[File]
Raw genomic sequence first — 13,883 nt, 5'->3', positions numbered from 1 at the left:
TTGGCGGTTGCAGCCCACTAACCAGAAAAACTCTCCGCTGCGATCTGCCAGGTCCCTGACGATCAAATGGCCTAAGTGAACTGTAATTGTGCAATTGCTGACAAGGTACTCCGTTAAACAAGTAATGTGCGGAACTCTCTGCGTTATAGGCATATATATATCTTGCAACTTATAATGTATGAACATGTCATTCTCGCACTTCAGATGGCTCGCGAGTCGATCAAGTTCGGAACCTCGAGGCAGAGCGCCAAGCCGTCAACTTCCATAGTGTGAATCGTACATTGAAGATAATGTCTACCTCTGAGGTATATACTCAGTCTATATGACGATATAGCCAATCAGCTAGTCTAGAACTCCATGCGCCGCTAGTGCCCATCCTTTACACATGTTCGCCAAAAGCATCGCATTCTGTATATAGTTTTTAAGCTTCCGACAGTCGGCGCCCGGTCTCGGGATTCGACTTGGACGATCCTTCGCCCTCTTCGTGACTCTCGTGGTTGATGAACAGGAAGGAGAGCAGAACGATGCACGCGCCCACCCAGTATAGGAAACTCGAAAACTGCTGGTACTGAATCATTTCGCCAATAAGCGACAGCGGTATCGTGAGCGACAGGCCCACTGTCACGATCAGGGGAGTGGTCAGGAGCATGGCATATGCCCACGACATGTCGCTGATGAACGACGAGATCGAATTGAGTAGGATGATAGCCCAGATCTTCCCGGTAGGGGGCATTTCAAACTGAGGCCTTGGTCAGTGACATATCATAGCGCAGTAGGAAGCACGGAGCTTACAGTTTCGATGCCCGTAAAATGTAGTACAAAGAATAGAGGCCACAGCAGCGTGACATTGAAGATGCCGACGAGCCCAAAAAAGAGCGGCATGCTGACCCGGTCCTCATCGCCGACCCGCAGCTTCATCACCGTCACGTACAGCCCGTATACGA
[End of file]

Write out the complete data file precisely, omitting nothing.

Raw genomic sequence first — 13,883 nt, 5'->3', positions numbered from 1 at the left:
TTGGCGGTTGCAGCCCACTAACCAGAAAAACTCTCCGCTGCGATCTGCCAGGTCCCTGACGATCAAATGGCCTAAGTGAACTGTAATTGTGCAATTGCTGACAAGGTACTCCGTTAAACAAGTAATGTGCGGAACTCTCTGCGTTATAGGCATATATATATCTTGCAACTTATAATGTATGAACATGTCATTCTCGCACTTCAGATGGCTCGCGAGTCGATCAAGTTCGGAACCTCGAGGCAGAGCGCCAAGCCGTCAACTTCCATAGTGTGAATCGTACATTGAAGATAATGTCTACCTCTGAGGTATATACTCAGTCTATATGACGATATAGCCAATCAGCTAGTCTAGAACTCCATGCGCCGCTAGTGCCCATCCTTTACACATGTTCGCCAAAAGCATCGCATTCTGTATATAGTTTTTAAGCTTCCGACAGTCGGCGCCCGGTCTCGGGATTCGACTTGGACGATCCTTCGCCCTCTTCGTGACTCTCGTGGTTGATGAACAGGAAGGAGAGCAGAACGATGCACGCGCCCACCCAGTATAGGAAACTCGAAAACTGCTGGTACTGAATCATTTCGCCAATAAGCGACAGCGGTATCGTGAGCGACAGGCCCACTGTCACGATCAGGGGAGTGGTCAGGAGCATGGCATATGCCCACGACATGTCGCTGATGAACGACGAGATCGAATTGAGTAGGATGATAGCCCAGATCTTCCCGGTAGGGGGCATTTCAAACTGAGGCCTTGGTCAGTGACATATCATAGCGCAGTAGGAAGCACGGAGCTTACAGTTTCGATGCCCGTAAAATGTAGTACAAAGAATAGAGGCCACAGCAGCGTGACATTGAAGATGCCGACGAGCCCAAAAAAGAGCGGCATGCTGACCCGGTCCTCATCGCCGACCCGCAGCTTCATCACCGTCACGTACAGCCCGTATACGA